The annual event offers opportunities for many local charities, clubs and non-for-profits to raise funds for their programs, and dozens of vendors and concessionaires were at the event offering food, crafts and other items to visitors.

Out by the stage, bands entertained the ever-growing crowd, who were spread out on blankets and seated in lawn chairs on the expansive soccer fields. Alachua Mayor Gib Coerper welcomed Alachua residents and visitors alike.

Little Mike and the Tornadoes took to the stage first followed by the Aunt Jackie Band.

Then the event headliner Natalie Nicole Green worked her way around the stage warming up the crowd gathered around the stage, singing a variety of crowd favorites.

As the sunlight began to fade Antoinette Hunt took the microphone to offer a medley of patriotic tunes followed by Green who performed the National Anthem.

As anticipation builds, the 50 by 30 foot American flag, rolled up and suspended 50 feet in the air to the right of the stage, is unfurled. Powerful spotlights catch the stars and stripes billowing in a gentle breeze.

Fireworks began under the darkened sky and for 30 minutes it was a masterful display of light and sound, only surpassed by the grand finale, which by all accounts was the most powerful fireworks show the city has seen.

The annual event is coordinated by the Alachua 4th of July committee, which is made up of City of Alachua staff, elected officials and community partners. “The event was a tremendous success,” said Assistant City Manager Adam Boukari. “Overall the day went smoothly and families were able to enjoy a beautiful day celebrating the 4th. Of course, the fireworks were spectacular and the best around.”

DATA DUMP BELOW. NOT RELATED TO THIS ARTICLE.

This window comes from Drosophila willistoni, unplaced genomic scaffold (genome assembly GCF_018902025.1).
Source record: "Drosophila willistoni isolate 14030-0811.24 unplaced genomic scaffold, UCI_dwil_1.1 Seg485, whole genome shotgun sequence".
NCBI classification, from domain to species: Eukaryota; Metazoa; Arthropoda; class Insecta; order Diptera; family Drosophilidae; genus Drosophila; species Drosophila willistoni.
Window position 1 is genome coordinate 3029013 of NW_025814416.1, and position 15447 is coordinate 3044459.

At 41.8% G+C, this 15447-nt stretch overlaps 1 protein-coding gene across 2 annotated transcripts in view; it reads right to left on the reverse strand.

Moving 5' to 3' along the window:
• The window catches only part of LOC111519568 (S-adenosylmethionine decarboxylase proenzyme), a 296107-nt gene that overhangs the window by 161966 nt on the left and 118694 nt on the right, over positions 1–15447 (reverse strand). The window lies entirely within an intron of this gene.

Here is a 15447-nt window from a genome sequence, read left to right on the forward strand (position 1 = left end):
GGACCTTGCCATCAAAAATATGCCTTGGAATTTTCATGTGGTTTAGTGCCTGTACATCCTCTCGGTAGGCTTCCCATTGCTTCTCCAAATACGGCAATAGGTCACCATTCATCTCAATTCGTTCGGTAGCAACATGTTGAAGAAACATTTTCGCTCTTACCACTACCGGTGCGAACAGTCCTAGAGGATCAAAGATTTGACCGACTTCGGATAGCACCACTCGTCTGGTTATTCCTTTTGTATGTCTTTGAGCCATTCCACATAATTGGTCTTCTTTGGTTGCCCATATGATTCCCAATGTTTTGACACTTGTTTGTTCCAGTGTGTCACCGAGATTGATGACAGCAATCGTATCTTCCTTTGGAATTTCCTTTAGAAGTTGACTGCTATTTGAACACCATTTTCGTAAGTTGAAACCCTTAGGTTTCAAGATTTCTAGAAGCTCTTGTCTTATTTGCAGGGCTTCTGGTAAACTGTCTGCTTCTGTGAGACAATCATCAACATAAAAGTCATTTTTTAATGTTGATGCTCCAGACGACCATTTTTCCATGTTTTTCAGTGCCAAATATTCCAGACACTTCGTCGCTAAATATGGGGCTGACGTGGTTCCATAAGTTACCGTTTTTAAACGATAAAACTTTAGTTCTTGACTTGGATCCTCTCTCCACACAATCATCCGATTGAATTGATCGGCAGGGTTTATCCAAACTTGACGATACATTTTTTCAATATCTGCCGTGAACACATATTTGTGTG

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Smithsonian Institute Photo Large

Photo special to Alachua County Today

The Smithsonian Institution Water/Ways Exhibit's Museum on Main Street (MoMs) in High Springs is scheduled to open July 16 and will run for six weeks.

HIGH SPRINGS – For the past year, members of the High Springs Historical Society have been working diligently towards their goal of creating the best water-related display and event possible as part of the Smithsonian Institution Water/Ways Exhibit's Museum on Main Street (MoMS).

MoMS brings the Smithsonian to small towns across America. The museum's locally-created display is called the High Springs Community Rivers and Springs Exhibit.